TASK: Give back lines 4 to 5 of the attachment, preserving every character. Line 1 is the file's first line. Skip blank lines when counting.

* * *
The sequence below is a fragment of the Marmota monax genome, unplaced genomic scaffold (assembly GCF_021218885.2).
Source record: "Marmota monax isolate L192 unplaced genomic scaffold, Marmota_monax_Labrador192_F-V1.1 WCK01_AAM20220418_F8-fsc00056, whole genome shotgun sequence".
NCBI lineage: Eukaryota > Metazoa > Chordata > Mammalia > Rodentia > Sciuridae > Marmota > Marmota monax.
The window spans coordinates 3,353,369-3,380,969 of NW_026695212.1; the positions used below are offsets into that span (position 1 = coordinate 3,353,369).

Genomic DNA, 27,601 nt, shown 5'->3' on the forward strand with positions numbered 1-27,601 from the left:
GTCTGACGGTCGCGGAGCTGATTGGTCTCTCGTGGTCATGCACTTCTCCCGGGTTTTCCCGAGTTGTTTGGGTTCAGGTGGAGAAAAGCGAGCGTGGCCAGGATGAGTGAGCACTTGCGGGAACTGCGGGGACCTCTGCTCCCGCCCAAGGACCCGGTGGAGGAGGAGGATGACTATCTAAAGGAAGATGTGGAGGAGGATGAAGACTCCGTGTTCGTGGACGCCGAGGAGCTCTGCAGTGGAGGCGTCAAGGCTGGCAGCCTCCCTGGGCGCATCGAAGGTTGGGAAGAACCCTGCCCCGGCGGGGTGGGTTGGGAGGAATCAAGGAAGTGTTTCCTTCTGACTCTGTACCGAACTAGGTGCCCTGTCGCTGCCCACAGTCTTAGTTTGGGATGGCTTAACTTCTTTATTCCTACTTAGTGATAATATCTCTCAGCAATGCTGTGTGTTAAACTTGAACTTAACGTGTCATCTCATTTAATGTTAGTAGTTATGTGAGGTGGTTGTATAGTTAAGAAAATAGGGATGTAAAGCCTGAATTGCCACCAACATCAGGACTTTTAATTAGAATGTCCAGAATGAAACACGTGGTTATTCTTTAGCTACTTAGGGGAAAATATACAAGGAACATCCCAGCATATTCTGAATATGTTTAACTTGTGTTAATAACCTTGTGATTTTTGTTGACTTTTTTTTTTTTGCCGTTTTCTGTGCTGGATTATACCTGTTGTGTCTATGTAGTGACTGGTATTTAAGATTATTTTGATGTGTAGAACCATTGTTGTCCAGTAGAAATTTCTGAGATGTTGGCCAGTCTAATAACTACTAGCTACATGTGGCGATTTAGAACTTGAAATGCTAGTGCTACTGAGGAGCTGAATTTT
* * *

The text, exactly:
The window spans coordinates 3,353,369-3,380,969 of NW_026695212.1; the positions used below are offsets into that span (position 1 = coordinate 3,353,369).

Genomic DNA, 27,601 nt, shown 5'->3' on the forward strand with positions numbered 1-27,601 from the left: